The bankruptcy of this strategy is shown in a statement posted on the PDA’s web site, deploring Kerry’s recent declaration that even knowing what he knows today, that Iraq had no weapons of mass destruction, he would still vote as he did in October 2002 to authorize Bush to wage war. The PDA complains: “This curious statement infuriates progressives and others who opposed the war, dismays about 80 percent of Democrats who now oppose the war, and surely encourages some to consider supporting Ralph Nader or the Greens.” But it does not deter Kucinich’s former supporters from devoting themselves to Kerry’s election.
The fact that the mass opposition to the Iraq war and the Bush administration takes place outside the official precincts of the Democratic Party has enormous historical and political significance. It demonstrates the sclerotic and politically insular character of both major parties, and their inability to respond to or address the real concerns of the broad masses of people.
There is a significant contrast between the response of the Democratic Party to the antiwar movement of today and that of the 1960s against the Vietnam War. The Democratic Party administrations of John F. Kennedy and Lyndon Johnson initiated and then escalated the war in Vietnam, and the Democratic Party establishment backed the war until 1967. But by the time the antiwar protests of the Vietnam era became as large as last Sunday’s demonstration in New York—beginning with the huge marches of 1967—sections of the Democratic Party leadership began to criticize Johnson’s conduct of the war, and he was eventually challenged for renomination in 1968 by Eugene McCarthy and Robert Kennedy, who ran as antiwar candidates.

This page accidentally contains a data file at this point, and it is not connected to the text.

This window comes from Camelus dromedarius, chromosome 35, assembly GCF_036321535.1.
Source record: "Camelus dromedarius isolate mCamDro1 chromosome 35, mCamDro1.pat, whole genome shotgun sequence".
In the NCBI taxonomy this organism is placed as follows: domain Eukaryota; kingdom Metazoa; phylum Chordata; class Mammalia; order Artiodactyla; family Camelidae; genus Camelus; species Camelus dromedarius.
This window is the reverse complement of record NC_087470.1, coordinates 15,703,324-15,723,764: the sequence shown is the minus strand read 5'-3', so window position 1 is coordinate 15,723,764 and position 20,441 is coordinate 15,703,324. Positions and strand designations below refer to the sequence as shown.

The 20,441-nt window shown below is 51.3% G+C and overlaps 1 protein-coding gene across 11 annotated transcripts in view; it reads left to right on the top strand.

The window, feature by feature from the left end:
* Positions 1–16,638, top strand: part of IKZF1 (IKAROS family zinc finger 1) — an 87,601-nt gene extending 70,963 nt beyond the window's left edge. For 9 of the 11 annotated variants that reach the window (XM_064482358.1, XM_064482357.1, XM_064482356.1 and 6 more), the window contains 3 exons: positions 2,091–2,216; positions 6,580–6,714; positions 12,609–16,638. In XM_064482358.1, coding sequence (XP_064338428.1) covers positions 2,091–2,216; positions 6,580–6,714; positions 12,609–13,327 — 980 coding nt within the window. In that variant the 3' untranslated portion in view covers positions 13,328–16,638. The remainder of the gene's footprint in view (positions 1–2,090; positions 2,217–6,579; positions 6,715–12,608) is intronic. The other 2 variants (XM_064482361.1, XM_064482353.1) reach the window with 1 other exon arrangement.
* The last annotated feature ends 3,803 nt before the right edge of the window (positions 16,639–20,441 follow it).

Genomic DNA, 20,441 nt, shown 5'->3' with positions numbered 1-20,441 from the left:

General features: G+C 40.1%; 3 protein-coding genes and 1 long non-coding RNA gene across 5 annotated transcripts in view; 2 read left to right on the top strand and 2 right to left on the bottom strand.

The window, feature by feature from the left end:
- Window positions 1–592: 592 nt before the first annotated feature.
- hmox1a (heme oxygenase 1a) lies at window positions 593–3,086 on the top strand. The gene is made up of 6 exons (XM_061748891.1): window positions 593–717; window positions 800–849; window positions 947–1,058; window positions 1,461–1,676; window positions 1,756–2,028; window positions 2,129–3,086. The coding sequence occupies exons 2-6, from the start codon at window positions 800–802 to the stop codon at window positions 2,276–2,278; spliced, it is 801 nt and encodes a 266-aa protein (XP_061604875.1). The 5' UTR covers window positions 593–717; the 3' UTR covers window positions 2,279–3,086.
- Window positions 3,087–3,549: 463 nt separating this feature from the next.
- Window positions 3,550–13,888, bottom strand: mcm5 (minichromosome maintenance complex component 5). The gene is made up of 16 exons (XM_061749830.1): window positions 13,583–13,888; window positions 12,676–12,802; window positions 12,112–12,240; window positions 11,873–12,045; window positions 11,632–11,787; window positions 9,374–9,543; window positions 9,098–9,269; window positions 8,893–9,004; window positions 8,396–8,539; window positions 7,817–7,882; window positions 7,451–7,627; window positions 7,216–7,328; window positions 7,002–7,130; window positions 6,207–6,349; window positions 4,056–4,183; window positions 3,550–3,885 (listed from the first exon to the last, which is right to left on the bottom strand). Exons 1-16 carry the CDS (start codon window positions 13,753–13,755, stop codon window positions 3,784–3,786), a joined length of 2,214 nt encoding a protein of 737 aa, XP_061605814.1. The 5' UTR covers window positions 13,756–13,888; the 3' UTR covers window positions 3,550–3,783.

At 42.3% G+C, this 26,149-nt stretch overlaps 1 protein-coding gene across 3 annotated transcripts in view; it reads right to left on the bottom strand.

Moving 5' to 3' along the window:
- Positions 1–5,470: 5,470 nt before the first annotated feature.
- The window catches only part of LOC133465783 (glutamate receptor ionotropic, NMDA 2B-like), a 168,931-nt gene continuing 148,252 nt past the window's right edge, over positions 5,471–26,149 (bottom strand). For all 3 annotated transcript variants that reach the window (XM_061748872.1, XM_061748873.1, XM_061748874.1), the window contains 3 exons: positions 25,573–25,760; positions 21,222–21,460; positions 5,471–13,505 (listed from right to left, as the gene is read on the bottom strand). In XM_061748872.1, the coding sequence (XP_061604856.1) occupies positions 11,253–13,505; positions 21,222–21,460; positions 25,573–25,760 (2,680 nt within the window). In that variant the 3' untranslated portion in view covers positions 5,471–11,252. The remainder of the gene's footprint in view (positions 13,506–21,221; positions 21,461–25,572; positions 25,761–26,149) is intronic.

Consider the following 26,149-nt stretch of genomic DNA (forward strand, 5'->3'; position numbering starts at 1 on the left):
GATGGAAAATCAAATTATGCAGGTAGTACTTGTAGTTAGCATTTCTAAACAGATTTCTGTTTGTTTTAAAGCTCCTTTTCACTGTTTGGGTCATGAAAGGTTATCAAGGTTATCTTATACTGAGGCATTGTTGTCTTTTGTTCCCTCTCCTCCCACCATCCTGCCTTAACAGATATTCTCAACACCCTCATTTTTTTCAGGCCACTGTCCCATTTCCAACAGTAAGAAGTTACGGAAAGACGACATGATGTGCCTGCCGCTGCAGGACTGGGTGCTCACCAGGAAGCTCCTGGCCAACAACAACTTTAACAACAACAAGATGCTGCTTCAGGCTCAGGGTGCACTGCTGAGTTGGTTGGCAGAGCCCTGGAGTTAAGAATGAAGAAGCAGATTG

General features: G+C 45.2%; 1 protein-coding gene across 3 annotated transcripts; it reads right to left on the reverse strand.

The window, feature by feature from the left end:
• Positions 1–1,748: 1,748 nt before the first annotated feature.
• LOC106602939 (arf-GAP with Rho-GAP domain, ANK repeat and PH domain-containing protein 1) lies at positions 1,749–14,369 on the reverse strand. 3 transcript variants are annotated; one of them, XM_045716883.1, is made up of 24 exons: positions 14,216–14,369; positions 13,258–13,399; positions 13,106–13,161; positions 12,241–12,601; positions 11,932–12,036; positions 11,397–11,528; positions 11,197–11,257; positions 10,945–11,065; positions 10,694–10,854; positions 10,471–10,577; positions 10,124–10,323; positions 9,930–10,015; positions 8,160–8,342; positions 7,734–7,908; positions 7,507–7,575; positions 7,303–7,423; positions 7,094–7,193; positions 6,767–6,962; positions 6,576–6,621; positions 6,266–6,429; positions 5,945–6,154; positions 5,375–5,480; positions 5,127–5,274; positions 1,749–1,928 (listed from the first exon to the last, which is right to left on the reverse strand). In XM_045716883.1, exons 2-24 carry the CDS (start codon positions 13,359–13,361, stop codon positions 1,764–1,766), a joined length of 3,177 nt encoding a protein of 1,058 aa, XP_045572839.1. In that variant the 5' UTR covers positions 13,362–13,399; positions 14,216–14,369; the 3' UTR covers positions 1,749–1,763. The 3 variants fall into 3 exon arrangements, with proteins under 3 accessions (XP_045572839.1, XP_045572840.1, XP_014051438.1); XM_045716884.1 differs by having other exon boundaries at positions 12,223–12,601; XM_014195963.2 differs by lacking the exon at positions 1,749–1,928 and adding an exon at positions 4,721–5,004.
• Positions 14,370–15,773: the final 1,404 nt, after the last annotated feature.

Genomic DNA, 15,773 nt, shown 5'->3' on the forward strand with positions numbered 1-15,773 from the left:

The main purpose of McCarthy and Kennedy’s intervention, and of the 1972 presidential campaign of George McGovern, was to coopt the antiwar movement and prevent it from developing into a mass social struggle for a broader and more fundamental transformation of American society. Nevertheless, in that period, the Democratic Party still had significant connections to the masses, particularly through the trade unions and civil rights organizations, and could offer some reformist palliatives for the social injustices of American capitalism. Johnson waged a ferocious and reactionary war in Vietnam, but he also signed the Civil Rights Act and the Voting Rights Act, and spoke of a “war on poverty.”
The Democratic Party of 2004 is incapable of offering either significant social reforms or serious dissent against the war policies of the Bush administration, as demonstrated by Kerry’s right-wing campaign. Kerry has, in fact, no real mass constituency. The majority of those who will vote for Kerry will do so without enthusiasm, feeling they have no choice and no other alternative to Bush. No wonder, since Kerry is preoccupied with reassuring the American ruling elite that he can be relied on to continue the wars in Iraq and Afghanistan, and to launch new acts of aggression as required, even though 80 percent or more of Democratic voters want a speedy, if not immediate, withdrawal of American troops from the Middle East.
The mass opposition to the Bush administration’s policies, and particularly to the war in Iraq, must ultimately find political expression. The gulf between the Democratic Party establishment and the real sentiments of tens of millions of working people means that the next great political development in America will take place outside the stultifying and reactionary framework of the two-party system.